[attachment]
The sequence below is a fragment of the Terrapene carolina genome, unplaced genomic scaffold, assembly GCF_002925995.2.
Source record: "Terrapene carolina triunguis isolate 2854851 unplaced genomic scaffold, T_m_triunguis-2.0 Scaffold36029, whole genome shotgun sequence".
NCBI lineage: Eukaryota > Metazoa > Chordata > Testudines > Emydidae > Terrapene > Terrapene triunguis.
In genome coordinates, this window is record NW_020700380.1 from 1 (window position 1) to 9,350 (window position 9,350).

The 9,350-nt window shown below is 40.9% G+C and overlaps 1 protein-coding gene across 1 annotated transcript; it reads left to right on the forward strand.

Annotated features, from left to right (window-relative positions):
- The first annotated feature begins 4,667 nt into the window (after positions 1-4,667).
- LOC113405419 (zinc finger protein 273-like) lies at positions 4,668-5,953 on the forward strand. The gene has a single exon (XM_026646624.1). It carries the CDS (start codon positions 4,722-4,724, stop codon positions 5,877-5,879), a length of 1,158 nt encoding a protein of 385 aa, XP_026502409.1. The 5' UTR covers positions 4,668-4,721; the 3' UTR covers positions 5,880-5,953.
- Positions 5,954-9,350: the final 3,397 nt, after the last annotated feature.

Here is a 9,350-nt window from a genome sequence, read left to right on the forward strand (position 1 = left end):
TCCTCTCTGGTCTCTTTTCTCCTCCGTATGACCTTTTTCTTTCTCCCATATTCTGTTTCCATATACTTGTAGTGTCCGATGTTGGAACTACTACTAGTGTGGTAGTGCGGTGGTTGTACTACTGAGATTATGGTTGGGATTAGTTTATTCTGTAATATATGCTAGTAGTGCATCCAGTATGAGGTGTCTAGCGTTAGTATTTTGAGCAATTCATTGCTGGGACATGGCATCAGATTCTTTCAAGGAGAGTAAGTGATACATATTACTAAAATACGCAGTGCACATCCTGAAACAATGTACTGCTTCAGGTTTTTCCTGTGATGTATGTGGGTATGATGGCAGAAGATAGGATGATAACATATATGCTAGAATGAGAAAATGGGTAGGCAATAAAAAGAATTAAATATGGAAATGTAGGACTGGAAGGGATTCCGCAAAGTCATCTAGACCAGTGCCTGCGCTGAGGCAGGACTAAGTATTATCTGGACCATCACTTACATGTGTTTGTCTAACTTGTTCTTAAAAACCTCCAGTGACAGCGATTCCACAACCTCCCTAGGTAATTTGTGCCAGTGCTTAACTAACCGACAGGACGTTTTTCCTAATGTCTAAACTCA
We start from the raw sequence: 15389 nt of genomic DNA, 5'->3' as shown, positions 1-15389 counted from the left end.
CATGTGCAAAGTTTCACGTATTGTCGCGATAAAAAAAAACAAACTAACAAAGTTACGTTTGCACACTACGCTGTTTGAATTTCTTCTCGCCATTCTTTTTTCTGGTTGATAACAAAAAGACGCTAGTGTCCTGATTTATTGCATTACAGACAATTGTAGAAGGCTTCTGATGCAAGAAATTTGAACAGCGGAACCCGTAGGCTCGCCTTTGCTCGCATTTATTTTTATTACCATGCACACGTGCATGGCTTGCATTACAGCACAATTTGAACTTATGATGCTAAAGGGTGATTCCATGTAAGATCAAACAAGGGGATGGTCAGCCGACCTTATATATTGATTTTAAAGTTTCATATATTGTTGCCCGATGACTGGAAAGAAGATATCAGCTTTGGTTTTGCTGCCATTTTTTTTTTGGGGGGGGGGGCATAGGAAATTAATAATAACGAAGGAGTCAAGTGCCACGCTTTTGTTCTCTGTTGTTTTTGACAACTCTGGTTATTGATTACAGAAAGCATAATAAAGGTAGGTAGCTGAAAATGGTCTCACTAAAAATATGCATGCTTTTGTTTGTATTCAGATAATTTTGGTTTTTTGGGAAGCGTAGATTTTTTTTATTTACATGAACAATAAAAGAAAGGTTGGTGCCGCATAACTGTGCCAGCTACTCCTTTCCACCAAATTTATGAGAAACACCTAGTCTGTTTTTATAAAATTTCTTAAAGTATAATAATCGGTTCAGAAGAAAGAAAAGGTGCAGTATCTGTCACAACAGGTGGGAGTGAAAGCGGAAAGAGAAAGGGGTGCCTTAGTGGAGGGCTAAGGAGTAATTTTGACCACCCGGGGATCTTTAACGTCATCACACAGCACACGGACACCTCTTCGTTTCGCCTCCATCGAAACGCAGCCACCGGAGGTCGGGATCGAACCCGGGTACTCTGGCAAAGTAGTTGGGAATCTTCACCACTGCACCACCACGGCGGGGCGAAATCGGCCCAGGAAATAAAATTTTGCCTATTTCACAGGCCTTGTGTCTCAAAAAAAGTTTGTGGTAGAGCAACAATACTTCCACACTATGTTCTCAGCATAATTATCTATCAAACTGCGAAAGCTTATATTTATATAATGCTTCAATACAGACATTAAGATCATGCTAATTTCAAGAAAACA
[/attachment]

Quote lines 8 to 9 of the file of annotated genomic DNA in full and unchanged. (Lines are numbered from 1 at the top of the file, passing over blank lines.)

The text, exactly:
- LOC113405419 (zinc finger protein 273-like) lies at positions 4,668-5,953 on the forward strand. The gene has a single exon (XM_026646624.1). It carries the CDS (start codon positions 4,722-4,724, stop codon positions 5,877-5,879), a length of 1,158 nt encoding a protein of 385 aa, XP_026502409.1. The 5' UTR covers positions 4,668-4,721; the 3' UTR covers positions 5,880-5,953.
- Positions 5,954-9,350: the final 3,397 nt, after the last annotated feature.